Wednesday, 24 August 2016

Fiddles of Wotan

Over the past few decades, in the United Kingdom, and indeed in the EU in general, underground violinists have developed remarkable new sounds often guided by very unique, and sometimes questionable, ideologies. English violinist Matt Howden is the perfect example of an underground ideology that grew throughout the 1980s and into the present day, that is mostly associated with the Industrial, Neo-Folk, Gothic and Black Metal sub-cultures that emerged to some prominence in the 1990s: Heathenism and/or Paganism. The Heathen and Pagan scenes are a complex sea of contradictory camps, but they roughly range from extreme right-wing revolutionaries hell-bent on the dominance of the white race, to characters like Howden who appear to espouse a radical link to nature, spirituality and tradition that is not based in race politics, but rather based in a neo-Romantic reaction to the modern world, inspired perhaps by prickly, pessimistic and misanthropic so-called "apoliteic" (to quote Anton Shekhovtsov) conservative revolutionaries such as Julius Evola, Ernst Jünger and the like but not necessarily embroiled in the racial politics that these characters were involved in at the turn of the twentieth century. Indeed neo-folk music is often also called ‘post-industrial’ or ‘apocalyptic folk’ music, suggesting that it would be the music made by the survivors of the human race's own self-destruction. Howden features on several recordings by Sol Invictus, a band headed up by Tony Wakeford whose first foray into solo music territory after leaving the equally controversial Death In June was a harsh military industrial project Among The Ruins, named for Evola's book of the same name. Howden's violin features throughout Sol Invictus' explicitly Evola-inspired song Against The Modern World (which was also the name of Sol Invictus' debut 1988 album which features a more stripped-back violin-free version of the tune) - heard here live with Howden's unmistakable violin playing, wild vibrato, slides and all - also named for Evola's most well-known (for an obscure proto-Nazi radical traditionalist mystic that is) book 'Revolt Against the Modern World'.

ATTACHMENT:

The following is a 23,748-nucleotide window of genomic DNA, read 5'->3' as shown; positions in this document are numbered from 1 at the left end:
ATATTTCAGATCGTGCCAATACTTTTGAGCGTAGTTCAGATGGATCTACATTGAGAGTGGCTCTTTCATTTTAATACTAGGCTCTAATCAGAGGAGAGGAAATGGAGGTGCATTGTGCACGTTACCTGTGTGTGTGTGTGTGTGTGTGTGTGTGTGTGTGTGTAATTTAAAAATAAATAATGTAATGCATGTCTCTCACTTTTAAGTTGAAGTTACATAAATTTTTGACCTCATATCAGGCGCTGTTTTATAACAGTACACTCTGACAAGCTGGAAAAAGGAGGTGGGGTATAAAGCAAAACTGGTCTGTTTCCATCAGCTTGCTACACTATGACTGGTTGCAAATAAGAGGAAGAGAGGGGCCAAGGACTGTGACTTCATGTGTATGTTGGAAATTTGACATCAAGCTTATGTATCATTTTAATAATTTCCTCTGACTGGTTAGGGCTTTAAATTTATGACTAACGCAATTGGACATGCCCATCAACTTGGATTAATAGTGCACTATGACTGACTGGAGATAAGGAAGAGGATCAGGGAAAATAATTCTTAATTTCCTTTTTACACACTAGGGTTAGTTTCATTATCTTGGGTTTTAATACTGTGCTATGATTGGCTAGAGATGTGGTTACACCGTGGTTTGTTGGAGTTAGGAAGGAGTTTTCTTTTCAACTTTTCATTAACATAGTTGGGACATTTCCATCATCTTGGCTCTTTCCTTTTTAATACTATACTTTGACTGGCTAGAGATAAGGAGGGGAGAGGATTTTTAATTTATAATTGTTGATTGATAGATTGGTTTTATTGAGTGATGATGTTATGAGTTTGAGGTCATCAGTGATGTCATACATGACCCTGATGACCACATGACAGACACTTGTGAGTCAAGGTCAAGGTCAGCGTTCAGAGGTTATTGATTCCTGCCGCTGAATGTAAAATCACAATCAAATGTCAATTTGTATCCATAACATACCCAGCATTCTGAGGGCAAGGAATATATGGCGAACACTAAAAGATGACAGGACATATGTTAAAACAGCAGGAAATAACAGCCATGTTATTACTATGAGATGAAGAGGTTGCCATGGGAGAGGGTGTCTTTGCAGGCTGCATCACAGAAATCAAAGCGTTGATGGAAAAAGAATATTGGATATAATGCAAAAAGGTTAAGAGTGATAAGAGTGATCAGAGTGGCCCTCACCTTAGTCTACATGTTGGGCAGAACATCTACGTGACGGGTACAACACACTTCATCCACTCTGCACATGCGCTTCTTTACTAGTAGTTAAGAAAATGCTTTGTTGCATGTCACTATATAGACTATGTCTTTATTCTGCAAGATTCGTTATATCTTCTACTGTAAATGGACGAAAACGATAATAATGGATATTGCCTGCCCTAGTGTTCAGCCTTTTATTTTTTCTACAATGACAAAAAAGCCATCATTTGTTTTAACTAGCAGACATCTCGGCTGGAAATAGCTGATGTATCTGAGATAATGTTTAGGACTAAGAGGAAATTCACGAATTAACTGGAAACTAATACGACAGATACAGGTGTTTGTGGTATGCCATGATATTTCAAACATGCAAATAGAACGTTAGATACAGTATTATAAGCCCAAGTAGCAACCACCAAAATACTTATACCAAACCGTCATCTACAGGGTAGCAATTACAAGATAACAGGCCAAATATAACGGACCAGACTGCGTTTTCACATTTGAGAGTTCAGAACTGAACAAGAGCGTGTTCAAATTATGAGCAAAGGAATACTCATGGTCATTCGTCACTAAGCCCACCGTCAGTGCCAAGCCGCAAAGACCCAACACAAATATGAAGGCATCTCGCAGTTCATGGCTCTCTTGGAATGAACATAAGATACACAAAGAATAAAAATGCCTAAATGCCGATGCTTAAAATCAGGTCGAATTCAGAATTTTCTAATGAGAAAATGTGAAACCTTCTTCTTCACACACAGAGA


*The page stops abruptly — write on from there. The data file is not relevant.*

Before readers start freaking out and accusing this humble author of right-wing sympathies, it is important to note here that neo-folk and associated genres reflect a varied and complex sub-culture that is often erroneously blanketed with broad accusations of links to neo-Nazism and the New Right, true of some, but not all, including seemingly, Howden. Despite his own clear disdain for modernity, and links to characters like Wakeford who was allegedly formerly a member of Britain's far-right National Front, Howden has reacted to accusations from Antifa reactionaries and the like with a piece outlining his dislike of the right, 'Rite Against the Right'
There is much in common with Howden’s violin playing and that of the early underground violinists (Henry Flynt, Tony Conrad, Takehisa Kosugi and the like). It is minimal, trance-inducing, and is based around loops (digital rather than tape). Howden also embraces multimedia elements in his performances, working with filmmakers and using lighting and projections to enhance his solo appearances. With the new technologies afforded by digital loop stations and effects pedals Howden is able to create washes of symphonic violin and percussion – all created by tapping on the body of the violin and even rubbing his stubble-covered chin on the bridge – over which he sings deeply Romantic lyrics devoted to nature, the Goddess and the occult. Tattooed prominently on his left forearm – which faces the audience as he plays his violin – is a sequence of runes making a tree-like shape, a clear statement of his interest in Europe’s pre-Christian roots.

Sieben's new album, cover featuring Howden looking suitably Pagan and baring his runic tattoo to the camera.